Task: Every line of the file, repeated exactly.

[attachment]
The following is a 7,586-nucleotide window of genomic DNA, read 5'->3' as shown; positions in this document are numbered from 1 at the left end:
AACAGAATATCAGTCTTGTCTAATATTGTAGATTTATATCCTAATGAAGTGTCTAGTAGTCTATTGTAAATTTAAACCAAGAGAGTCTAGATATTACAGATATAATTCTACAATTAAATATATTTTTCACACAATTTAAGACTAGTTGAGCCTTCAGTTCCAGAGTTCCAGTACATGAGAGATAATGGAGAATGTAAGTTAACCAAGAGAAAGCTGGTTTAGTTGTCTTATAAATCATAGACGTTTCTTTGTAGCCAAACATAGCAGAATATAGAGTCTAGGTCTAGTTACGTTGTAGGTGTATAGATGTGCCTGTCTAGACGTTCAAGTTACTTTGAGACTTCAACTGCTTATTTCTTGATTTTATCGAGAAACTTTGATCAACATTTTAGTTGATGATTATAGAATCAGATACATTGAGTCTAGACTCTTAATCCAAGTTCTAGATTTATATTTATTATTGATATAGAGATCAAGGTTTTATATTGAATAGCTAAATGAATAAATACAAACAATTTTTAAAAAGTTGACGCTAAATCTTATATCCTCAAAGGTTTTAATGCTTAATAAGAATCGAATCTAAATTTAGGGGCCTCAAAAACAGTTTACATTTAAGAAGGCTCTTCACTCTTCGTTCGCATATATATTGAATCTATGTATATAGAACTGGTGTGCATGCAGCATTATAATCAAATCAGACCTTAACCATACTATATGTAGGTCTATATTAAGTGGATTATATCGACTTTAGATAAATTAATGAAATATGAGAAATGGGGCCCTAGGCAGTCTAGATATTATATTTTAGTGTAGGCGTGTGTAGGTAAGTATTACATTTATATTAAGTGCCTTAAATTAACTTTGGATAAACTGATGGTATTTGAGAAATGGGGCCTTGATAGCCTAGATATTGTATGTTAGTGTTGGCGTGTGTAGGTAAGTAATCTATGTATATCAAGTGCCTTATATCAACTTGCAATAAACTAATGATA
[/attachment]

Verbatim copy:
The following is a 7,586-nucleotide window of genomic DNA, read 5'->3' as shown; positions in this document are numbered from 1 at the left end:
AACAGAATATCAGTCTTGTCTAATATTGTAGATTTATATCCTAATGAAGTGTCTAGTAGTCTATTGTAAATTTAAACCAAGAGAGTCTAGATATTACAGATATAATTCTACAATTAAATATATTTTTCACACAATTTAAGACTAGTTGAGCCTTCAGTTCCAGAGTTCCAGTACATGAGAGATAATGGAGAATGTAAGTTAACCAAGAGAAAGCTGGTTTAGTTGTCTTATAAATCATAGACGTTTCTTTGTAGCCAAACATAGCAGAATATAGAGTCTAGGTCTAGTTACGTTGTAGGTGTATAGATGTGCCTGTCTAGACGTTCAAGTTACTTTGAGACTTCAACTGCTTATTTCTTGATTTTATCGAGAAACTTTGATCAACATTTTAGTTGATGATTATAGAATCAGATACATTGAGTCTAGACTCTTAATCCAAGTTCTAGATTTATATTTATTATTGATATAGAGATCAAGGTTTTATATTGAATAGCTAAATGAATAAATACAAACAATTTTTAAAAAGTTGACGCTAAATCTTATATCCTCAAAGGTTTTAATGCTTAATAAGAATCGAATCTAAATTTAGGGGCCTCAAAAACAGTTTACATTTAAGAAGGCTCTTCACTCTTCGTTCGCATATATATTGAATCTATGTATATAGAACTGGTGTGCATGCAGCATTATAATCAAATCAGACCTTAACCATACTATATGTAGGTCTATATTAAGTGGATTATATCGACTTTAGATAAATTAATGAAATATGAGAAATGGGGCCCTAGGCAGTCTAGATATTATATTTTAGTGTAGGCGTGTGTAGGTAAGTATTACATTTATATTAAGTGCCTTAAATTAACTTTGGATAAACTGATGGTATTTGAGAAATGGGGCCTTGATAGCCTAGATATTGTATGTTAGTGTTGGCGTGTGTAGGTAAGTAATCTATGTATATCAAGTGCCTTATATCAACTTGCAATAAACTAATGATA